I fall into the 99 percent of the human population who look better wearing some sort of garment. As for the rarified minority who look better naked, you needn’t wonder if you’re among their ranks. There are modeling scouts and porn producers on constant lookout for those people. If one of these representatives has not approached you, it’s safe to say you’re not in the club, and you should probably cover yourself.

But back to my husband’s clothes. The constant influx of new cardigans, t-shirts, and trousers eventually outgrew the bedroom closet, then the extra dresser, and finally the laundry room. A new plan emerged. Measurements were gathered. Trips to IKEA were made.

Now his underused home office has been transformed into a dressing room. Because he’s worked for the company for 10 years, virtually his entire wardrobe is the same brand. It looks like a men’s boutique that only sells clothing in one size. Not a very solid business model, but it’s visually quite appealing.

Our friends are jealous of Preppy’s dressing room. Hell, I envy the damn thing, and I buy most of my clothing at Plato’s Closet and Value Village. You could set fire to half my wardrobe and only do a hundred dollars’ worth of damage: I have no need of a dedicated space.  And yet I covet the luxury and all it implies.

Joan Crawford had a dressing room. Debbie Reynolds has a dressing room. A dressing room says, “I have an image to uphold. In order to meet the world’s expectations, I require square footage.” I find it compelling that I am married to a man who can defensibly make this assertion.

I got an email recently from a reader who reminded me of a column I wrote, in which I stated that Preppy and I were on a two-year plan to leave Atlanta and move on to the next adventure. The column was written in March 2011, which I could scarcely believe. Where exactly does the time go? The reader asked whether we were still on track with plans to depart. I’d completely forgotten we’d intended to do so, because I don’t read my old columns and tend to forget things that happen in the real world.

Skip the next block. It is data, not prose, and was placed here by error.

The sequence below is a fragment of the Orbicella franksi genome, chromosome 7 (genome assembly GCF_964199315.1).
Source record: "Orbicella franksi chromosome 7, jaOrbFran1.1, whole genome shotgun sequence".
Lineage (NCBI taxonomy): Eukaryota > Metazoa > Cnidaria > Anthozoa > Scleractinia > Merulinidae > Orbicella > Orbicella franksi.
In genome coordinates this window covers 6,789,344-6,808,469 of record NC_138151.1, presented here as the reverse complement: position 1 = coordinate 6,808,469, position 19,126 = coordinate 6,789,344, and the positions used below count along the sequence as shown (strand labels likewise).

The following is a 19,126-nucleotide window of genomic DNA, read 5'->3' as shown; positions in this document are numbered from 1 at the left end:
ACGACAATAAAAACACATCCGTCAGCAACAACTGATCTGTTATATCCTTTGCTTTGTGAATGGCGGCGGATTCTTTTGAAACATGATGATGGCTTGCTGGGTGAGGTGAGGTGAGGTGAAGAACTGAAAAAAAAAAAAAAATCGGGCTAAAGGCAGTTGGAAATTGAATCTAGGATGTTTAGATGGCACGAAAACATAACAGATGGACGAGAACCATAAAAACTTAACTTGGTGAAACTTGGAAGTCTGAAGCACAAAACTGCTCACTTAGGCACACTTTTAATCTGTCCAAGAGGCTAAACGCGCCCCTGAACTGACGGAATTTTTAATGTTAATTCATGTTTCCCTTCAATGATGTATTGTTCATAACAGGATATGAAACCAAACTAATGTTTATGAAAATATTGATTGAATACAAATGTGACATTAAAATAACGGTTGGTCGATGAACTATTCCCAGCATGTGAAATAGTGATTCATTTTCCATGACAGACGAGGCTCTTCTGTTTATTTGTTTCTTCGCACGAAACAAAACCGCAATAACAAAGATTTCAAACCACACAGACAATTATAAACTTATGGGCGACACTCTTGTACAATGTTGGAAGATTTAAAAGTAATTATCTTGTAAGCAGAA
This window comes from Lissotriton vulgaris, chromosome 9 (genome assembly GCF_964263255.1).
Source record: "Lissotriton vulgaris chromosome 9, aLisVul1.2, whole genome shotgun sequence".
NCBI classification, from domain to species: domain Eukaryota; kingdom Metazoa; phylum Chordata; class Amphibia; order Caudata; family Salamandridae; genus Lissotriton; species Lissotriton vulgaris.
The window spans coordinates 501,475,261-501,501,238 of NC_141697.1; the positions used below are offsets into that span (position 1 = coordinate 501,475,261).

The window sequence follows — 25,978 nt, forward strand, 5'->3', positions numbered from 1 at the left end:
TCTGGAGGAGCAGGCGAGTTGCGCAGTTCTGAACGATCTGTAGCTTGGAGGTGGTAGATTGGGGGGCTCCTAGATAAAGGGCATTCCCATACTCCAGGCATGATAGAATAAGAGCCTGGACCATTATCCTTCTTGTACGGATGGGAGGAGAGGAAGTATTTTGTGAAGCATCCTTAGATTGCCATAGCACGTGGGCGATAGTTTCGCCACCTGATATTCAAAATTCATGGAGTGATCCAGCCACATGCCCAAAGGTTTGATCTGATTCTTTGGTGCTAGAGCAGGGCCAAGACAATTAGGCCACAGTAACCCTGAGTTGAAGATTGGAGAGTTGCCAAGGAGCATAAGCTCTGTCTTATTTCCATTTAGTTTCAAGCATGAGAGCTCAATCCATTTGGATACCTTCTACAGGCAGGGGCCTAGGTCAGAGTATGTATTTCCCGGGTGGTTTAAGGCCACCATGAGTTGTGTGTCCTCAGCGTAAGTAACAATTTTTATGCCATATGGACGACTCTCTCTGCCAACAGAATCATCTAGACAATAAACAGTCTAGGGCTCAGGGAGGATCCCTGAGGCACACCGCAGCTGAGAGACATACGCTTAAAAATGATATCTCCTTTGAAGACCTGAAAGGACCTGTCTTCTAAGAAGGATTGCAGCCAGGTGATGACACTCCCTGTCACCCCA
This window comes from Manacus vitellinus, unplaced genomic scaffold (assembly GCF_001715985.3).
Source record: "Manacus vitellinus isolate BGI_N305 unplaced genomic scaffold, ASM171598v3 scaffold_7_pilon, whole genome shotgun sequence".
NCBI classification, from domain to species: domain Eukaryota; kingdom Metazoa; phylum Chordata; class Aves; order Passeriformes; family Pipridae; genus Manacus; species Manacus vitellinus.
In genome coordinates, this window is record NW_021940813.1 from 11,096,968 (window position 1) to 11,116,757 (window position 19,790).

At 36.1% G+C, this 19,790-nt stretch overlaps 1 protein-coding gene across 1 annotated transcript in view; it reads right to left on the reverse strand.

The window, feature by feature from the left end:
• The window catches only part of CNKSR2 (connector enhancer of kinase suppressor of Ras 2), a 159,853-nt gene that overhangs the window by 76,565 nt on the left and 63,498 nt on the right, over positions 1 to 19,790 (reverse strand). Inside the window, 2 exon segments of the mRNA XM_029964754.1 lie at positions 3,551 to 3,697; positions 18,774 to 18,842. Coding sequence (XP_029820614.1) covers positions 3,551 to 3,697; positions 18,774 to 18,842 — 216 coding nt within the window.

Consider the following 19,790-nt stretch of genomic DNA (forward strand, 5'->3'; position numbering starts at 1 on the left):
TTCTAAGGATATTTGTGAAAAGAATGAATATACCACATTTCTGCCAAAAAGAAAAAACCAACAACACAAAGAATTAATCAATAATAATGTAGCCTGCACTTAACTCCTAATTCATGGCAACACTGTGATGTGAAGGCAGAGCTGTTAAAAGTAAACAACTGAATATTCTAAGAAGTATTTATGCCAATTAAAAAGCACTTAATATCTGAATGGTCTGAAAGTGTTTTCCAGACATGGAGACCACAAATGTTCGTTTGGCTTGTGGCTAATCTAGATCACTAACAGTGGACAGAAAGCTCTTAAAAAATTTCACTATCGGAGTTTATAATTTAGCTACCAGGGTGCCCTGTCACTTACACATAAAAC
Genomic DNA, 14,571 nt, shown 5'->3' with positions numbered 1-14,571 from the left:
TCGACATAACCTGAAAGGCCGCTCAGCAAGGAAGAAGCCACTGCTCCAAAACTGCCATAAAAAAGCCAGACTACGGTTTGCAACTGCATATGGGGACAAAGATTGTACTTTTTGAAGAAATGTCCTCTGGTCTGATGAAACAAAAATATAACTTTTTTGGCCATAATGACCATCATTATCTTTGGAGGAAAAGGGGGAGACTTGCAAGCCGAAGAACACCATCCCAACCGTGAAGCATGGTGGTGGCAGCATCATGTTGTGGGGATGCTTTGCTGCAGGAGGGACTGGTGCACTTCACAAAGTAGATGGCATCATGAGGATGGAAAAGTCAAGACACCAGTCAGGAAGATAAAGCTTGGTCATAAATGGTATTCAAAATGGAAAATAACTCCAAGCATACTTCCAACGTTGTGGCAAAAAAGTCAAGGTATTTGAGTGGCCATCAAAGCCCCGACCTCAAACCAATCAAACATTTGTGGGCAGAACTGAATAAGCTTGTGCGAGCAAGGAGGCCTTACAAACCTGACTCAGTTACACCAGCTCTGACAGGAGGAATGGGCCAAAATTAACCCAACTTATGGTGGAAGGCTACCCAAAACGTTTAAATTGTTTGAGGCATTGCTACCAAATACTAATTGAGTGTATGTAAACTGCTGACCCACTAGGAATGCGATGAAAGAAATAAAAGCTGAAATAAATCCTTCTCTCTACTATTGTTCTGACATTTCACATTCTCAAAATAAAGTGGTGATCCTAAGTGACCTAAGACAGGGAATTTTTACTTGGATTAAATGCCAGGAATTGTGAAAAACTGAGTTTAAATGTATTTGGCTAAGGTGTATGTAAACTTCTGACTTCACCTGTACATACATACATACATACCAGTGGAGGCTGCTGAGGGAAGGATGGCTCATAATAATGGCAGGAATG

Does the fact that our feet have only sunk deeper into Georgia clay in the last two years mean that I’m a liar, a failure, or a lying failure? Should we have thrown caution to the wind and run off in search of something better? I put a great deal of thought into this, and reached a definitive conclusion.


There might be something better out there, some new locale which would have sent our lives in unimagined directions. There may still be such a destination; only time will tell. But in the last two years, without making any grand declarations, we decided to take on the challenges directly in front of us — I got better at my job, Preppy got better at his, and we became better for each other. That kept us plenty busy.

I created the best work of my life in the last two years. The dog learned both “sit” and “lie down.” Preppy became the sort of VIP who requires a dressing room. Whether there’s something better elsewhere is not what enthralls us these days. We’re too busy finding out how much better things can get right where we are.


Topher Payne is an Atlanta-based playwright, and the author of the book “Necessary Luxuries: Notes on a Semi-Fabulous Life.” Find out more at www.topherpayne.com

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